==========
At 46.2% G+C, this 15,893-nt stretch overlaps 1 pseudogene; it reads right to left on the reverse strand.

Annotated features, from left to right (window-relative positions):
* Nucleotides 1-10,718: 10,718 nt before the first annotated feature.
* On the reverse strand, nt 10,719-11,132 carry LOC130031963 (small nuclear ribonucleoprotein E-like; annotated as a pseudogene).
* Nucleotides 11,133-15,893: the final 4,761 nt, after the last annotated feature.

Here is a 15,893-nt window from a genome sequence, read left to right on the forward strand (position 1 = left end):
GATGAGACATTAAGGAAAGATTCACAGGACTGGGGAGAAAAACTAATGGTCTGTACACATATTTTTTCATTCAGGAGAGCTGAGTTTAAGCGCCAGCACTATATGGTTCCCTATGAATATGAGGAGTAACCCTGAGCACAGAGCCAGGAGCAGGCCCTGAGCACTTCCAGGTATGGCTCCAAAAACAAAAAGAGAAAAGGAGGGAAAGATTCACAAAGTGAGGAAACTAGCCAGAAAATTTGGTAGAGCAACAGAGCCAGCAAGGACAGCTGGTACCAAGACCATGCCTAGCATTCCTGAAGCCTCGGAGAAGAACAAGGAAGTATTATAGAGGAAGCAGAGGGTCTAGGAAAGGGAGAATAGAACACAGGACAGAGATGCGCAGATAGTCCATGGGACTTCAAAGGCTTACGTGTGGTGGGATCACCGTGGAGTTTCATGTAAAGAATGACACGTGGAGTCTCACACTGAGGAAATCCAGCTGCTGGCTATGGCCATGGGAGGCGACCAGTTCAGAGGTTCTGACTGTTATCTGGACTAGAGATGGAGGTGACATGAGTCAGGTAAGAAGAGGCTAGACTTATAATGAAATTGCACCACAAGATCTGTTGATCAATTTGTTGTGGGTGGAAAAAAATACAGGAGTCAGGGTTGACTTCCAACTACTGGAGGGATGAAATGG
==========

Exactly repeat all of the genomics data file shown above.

At 46.2% G+C, this 15,893-nt stretch overlaps 1 pseudogene; it reads right to left on the reverse strand.

Annotated features, from left to right (window-relative positions):
* Nucleotides 1-10,718: 10,718 nt before the first annotated feature.
* On the reverse strand, nt 10,719-11,132 carry LOC130031963 (small nuclear ribonucleoprotein E-like; annotated as a pseudogene).
* Nucleotides 11,133-15,893: the final 4,761 nt, after the last annotated feature.

Here is a 15,893-nt window from a genome sequence, read left to right on the forward strand (position 1 = left end):
GATGAGACATTAAGGAAAGATTCACAGGACTGGGGAGAAAAACTAATGGTCTGTACACATATTTTTTCATTCAGGAGAGCTGAGTTTAAGCGCCAGCACTATATGGTTCCCTATGAATATGAGGAGTAACCCTGAGCACAGAGCCAGGAGCAGGCCCTGAGCACTTCCAGGTATGGCTCCAAAAACAAAAAGAGAAAAGGAGGGAAAGATTCACAAAGTGAGGAAACTAGCCAGAAAATTTGGTAGAGCAACAGAGCCAGCAAGGACAGCTGGTACCAAGACCATGCCTAGCATTCCTGAAGCCTCGGAGAAGAACAAGGAAGTATTATAGAGGAAGCAGAGGGTCTAGGAAAGGGAGAATAGAACACAGGACAGAGATGCGCAGATAGTCCATGGGACTTCAAAGGCTTACGTGTGGTGGGATCACCGTGGAGTTTCATGTAAAGAATGACACGTGGAGTCTCACACTGAGGAAATCCAGCTGCTGGCTATGGCCATGGGAGGCGACCAGTTCAGAGGTTCTGACTGTTATCTGGACTAGAGATGGAGGTGACATGAGTCAGGTAAGAAGAGGCTAGACTTATAATGAAATTGCACCACAAGATCTGTTGATCAATTTGTTGTGGGTGGAAAAAAATACAGGAGTCAGGGTTGACTTCCAACTACTGGAGGGATGAAATGG